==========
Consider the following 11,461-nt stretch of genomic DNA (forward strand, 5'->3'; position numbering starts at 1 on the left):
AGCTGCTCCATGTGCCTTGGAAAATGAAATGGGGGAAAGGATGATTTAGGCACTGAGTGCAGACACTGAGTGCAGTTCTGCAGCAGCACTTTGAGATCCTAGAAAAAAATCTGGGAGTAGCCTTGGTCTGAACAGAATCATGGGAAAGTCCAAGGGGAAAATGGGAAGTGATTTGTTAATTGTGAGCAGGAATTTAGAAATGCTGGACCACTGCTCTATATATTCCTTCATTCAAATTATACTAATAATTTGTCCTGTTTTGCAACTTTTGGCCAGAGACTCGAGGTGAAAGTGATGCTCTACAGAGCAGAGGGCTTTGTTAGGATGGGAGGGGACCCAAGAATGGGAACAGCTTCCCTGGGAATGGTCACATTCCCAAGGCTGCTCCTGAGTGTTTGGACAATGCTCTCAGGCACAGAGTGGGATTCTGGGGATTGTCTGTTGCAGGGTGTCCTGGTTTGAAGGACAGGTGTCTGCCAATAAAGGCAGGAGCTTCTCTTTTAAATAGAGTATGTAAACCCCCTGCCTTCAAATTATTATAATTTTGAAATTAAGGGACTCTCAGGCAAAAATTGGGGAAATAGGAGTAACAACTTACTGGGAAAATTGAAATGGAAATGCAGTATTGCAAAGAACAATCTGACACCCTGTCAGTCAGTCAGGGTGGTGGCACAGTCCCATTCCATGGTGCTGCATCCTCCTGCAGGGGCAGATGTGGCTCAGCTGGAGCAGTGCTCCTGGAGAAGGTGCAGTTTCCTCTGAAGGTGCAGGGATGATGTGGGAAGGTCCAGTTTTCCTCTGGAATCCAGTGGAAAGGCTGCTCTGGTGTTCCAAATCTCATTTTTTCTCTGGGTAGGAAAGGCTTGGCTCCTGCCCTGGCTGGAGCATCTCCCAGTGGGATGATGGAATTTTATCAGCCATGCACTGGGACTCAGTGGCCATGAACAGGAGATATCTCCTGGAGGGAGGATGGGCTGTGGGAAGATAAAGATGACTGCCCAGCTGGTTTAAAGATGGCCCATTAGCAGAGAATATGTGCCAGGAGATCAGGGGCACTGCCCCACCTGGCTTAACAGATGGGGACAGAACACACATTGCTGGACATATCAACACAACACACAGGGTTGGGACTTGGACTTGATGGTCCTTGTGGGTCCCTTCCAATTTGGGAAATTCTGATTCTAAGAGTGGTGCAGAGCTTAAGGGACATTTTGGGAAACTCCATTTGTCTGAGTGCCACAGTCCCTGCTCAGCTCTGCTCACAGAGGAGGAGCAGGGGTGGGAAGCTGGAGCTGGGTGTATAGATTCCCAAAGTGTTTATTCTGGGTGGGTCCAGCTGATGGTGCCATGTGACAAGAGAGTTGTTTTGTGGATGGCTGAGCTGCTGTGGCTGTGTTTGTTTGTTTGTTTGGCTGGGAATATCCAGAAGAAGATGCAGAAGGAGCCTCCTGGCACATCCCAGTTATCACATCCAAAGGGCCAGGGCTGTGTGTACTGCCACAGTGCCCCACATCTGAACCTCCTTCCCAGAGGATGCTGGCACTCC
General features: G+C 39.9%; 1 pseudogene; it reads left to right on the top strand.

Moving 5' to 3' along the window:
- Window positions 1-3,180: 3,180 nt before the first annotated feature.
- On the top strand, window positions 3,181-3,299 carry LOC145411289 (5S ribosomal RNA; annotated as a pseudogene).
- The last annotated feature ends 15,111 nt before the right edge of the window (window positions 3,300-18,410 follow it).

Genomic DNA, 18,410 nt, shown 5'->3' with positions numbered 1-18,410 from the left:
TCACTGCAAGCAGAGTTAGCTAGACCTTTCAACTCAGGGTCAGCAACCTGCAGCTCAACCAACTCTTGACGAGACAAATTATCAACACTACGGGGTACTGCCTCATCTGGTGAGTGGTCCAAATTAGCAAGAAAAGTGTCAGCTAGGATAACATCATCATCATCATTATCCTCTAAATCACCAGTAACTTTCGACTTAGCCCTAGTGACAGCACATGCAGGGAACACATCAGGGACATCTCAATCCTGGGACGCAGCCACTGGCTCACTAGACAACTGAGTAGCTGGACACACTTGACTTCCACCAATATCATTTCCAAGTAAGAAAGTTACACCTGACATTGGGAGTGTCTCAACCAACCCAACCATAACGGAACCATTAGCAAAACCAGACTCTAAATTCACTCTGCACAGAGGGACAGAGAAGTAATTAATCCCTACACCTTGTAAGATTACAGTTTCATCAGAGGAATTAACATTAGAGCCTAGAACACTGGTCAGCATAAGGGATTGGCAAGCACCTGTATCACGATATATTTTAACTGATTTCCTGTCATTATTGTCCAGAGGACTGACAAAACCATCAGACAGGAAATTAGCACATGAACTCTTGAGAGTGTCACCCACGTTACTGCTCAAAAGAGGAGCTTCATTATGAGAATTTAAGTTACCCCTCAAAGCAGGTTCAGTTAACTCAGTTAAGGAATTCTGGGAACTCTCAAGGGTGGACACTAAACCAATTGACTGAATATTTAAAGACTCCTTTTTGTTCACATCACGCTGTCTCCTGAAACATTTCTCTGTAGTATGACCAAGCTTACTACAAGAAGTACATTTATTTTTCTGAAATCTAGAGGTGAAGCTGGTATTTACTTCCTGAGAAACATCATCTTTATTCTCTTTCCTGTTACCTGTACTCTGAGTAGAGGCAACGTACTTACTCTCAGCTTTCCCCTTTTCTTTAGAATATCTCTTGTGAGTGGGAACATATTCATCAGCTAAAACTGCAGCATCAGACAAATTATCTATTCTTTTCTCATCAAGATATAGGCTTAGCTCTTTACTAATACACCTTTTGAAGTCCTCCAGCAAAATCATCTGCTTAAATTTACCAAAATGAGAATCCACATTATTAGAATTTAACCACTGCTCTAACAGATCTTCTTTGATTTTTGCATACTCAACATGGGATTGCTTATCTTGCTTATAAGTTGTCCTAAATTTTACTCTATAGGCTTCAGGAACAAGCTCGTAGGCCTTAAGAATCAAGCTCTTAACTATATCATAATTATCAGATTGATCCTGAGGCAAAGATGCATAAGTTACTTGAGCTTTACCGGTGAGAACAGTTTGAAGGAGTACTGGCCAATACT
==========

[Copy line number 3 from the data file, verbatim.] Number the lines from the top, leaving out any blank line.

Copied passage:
General features: G+C 39.9%; 1 pseudogene; it reads left to right on the top strand.